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Some Covid Links

Note: Recent relaxation of mask mandates in the U.S. hopefully signals at least a beginning to the end of Covid Derangement Syndrome. Further sense, for me, that we might finally be escaping this madness came when I dined on Thursday evening at a restaurant on the California side of Lake Tahoe and was delighted to discover the place packed with patrons none of whom were “social distancing,” and many of whom were walking around maskless. So I will no longer feature a “Some Covid Links” post daily; such posts will become occasional. But below are today’s links.
Jacob Sullum details reasons for rejecting the naive assumption that the CDC is driven exclusively by science.

Eric Boehm rightly ridicules the absurdity of New York’s still-operative Covid restrictions. Here’s his opening:

For a few hours every Sunday morning, New York City’s Jerry Orbach Theater transforms into a church. When it does, the 199-seat off-Broadway theater can be filled to 50 percent capacity under the state’s current COVID-19 rules.

A few hours later, when the Jerry Orbach welcomes guests to yet another performance of Perfect Crime, the long-running murder mystery show, the 199-seat theater’s capacity must be capped at just 33 percent.

Yes, under New York’s pandemic rules, the exact same physical space that can’t host more than 66 people for a performance is somehow considered safe when up to 99 people gather there to pray and sing together. That’s despite the fact that, based on what we know about how the COVID-19 spreads, church services seem to be, if anything, more dangerous for unvaccinated attendees.

The Wall Street Journal‘s Editorial Board explains how teachers’ unions benefitted mightily from Covid hysteria – and at the expense of taxpayers and children. A slice:

Ms. Weingarten and her union friends who run big city districts have held children and parents hostage to obtain more money from Washington for higher salaries and pensions. The $1.9 trillion spending bill that Democrats passed in March includes $129 billion for K-12 schools, which was on top of the $13.2 billion allocated in last spring’s Cares Act and the $54.3 billion in the December Covid bill.

Schools haven’t had to reopen to receive any of the extra cash. The Congressional Budget Office projected that only $6 billion of the $129 billion would be spent in fiscal year 2021. Most of the booty won’t be spent until 2023 or later, and some not until 2028. Talk about a gift that keeps on giving.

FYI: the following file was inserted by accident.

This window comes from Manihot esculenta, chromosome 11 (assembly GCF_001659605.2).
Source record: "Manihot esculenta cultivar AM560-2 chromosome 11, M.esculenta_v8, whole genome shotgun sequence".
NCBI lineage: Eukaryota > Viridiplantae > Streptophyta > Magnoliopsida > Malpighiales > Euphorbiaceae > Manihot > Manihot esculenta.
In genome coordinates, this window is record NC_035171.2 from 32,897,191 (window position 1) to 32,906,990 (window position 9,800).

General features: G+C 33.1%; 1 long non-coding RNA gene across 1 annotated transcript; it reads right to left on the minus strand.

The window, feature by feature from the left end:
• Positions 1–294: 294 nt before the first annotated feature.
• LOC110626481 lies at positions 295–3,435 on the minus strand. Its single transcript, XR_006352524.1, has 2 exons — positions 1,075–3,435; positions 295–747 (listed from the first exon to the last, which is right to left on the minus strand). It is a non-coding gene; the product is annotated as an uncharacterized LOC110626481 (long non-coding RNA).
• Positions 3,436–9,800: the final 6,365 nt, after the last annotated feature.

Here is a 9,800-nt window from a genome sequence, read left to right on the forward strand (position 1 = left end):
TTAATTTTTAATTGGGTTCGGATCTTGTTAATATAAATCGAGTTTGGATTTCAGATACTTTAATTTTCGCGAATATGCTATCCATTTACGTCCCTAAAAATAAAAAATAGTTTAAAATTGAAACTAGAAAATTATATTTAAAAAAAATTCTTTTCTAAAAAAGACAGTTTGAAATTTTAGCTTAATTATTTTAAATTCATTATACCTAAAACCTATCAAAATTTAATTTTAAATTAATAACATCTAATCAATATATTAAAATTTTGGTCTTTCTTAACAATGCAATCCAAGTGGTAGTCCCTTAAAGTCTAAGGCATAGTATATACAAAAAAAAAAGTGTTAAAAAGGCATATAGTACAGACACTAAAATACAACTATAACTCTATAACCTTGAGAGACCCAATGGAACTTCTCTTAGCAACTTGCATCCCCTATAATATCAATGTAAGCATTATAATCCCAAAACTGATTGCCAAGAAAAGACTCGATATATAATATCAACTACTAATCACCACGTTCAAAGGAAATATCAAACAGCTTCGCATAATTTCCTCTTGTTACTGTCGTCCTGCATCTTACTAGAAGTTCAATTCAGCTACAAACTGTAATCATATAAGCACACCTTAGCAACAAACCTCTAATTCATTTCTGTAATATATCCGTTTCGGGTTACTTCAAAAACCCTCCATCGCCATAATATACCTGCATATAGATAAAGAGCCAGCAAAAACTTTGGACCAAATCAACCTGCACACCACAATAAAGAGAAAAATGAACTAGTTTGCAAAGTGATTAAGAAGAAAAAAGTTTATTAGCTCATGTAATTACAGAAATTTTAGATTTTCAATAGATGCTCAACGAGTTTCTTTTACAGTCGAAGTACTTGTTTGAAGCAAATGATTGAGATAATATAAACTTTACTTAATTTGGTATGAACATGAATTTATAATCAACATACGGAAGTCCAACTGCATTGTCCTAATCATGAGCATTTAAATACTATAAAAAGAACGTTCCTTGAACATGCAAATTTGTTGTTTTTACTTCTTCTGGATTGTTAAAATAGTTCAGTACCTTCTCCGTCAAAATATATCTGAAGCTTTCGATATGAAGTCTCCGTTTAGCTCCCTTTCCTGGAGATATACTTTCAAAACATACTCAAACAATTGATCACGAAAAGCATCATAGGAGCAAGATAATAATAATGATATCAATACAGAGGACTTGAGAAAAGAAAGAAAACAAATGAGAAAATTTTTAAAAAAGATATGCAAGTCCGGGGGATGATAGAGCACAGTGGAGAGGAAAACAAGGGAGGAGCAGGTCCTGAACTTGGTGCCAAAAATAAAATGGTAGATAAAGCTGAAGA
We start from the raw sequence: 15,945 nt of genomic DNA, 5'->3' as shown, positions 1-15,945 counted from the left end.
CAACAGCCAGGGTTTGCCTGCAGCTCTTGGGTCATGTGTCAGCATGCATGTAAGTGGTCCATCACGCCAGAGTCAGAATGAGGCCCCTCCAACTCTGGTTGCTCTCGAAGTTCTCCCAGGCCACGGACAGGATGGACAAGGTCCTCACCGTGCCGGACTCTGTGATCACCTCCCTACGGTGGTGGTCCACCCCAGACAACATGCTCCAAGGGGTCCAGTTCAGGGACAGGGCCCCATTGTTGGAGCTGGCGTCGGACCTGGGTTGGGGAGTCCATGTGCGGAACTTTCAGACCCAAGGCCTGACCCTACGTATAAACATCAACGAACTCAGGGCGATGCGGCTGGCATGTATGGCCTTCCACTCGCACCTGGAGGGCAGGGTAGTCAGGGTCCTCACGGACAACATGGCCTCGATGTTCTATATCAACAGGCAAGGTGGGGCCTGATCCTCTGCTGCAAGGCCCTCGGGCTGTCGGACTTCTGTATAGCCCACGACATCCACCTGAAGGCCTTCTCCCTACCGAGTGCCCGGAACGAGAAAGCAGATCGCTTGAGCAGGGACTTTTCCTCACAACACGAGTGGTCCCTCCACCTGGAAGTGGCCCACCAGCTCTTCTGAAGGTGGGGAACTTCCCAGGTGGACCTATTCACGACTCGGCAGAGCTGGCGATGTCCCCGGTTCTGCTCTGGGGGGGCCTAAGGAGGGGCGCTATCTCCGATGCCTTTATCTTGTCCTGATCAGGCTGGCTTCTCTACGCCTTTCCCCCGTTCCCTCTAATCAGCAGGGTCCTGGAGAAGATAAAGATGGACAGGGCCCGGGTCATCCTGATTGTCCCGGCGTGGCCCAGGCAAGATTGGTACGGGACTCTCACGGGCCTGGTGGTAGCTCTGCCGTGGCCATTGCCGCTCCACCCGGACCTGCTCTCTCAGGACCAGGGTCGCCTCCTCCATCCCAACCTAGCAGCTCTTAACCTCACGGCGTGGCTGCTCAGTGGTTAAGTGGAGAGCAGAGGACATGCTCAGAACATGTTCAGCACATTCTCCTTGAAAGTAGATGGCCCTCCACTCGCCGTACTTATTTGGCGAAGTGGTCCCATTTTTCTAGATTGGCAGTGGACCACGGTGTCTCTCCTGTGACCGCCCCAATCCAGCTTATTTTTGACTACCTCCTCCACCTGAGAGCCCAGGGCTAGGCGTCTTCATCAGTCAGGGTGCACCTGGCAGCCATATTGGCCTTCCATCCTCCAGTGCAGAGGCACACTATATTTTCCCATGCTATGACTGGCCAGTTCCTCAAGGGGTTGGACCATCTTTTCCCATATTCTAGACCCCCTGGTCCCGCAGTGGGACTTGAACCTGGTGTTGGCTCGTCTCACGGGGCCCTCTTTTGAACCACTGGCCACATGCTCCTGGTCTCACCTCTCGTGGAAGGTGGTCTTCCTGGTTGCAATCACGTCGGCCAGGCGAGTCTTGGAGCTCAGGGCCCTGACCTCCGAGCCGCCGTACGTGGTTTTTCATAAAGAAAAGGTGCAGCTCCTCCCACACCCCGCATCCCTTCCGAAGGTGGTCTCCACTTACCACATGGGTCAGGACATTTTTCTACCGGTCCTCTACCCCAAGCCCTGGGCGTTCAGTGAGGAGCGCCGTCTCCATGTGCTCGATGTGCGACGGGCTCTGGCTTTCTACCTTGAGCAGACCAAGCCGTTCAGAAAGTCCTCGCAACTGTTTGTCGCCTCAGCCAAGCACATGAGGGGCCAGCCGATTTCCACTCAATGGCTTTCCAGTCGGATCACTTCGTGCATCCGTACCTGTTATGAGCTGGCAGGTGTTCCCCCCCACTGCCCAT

Camilla Tominey calls on her fellow Brits to regain their senses. A slice:

Despite the success of the vaccine rollout, and the lack of evidence that new variants override the protection of the jabs, as scientists like Professor Carl Heneghan have pointed out, we are still having to put up with alarmism from “variantists” who want to keep the borders closed, “zeroists” who want the virus to be completely eradicated and “miasmatists” who are keen on keeping masks and social distancing in place forever. We also have “vaccinationists” talking of inoculating children despite the infinitesimal risk to those under 18. It is almost inevitable that we will see an increase in transmission in the non-adult population if they remain unvaccinated (and unmasked in schools from Monday) – but that should not then result in the other three groups jumping up and down demanding a fourth lockdown at the merest hint of an uptick on the graphs. (Even with twice weekly testing, less than 0.4 per cent of pupils have been shown to be positive).

Amy Jones decries the obsession with Covid variants.

Jeffrey Tucker warns of the WHO’s endorsement of what David Hart calls “hygiene socialism.

Jay Bhattacharya is interviewed by Dennis Prager.

Phil Magness:

Covid has exposed a number of formerly distinguished scholars as little more than partisan hacks.

“The masks worn by millions were useless as designed and could not prevent influenza. Only preventing exposure to the virus could.” – John M. Barry, The Great Influenza (2004)

“Abandoning masks and social distancing now would be the worst possible move for Americans and their political leaders. The 1918 pandemic teaches us why.” – John M. Barry, Washington Post, March 12, 2021

And Charley Hooper commenting on Phil Magness:

COVID has exposed a group of “intellectuals” that are simply lazy conformists. We need a good housecleaning. How did that former politician phrase it? Drain the swamp?

Update on Texas: The “Neanderthal thinking” in the Lone Star state that, on March 2nd, conditionally rid Texans of statewide Covid restrictions has not remotely resulted in the calamity that many predicted. As of yesterday (May 14th), the 7-day-average case count in Texas was only 31% of what the that count was on March 2nd. Hospitalization and deaths are also significantly lower.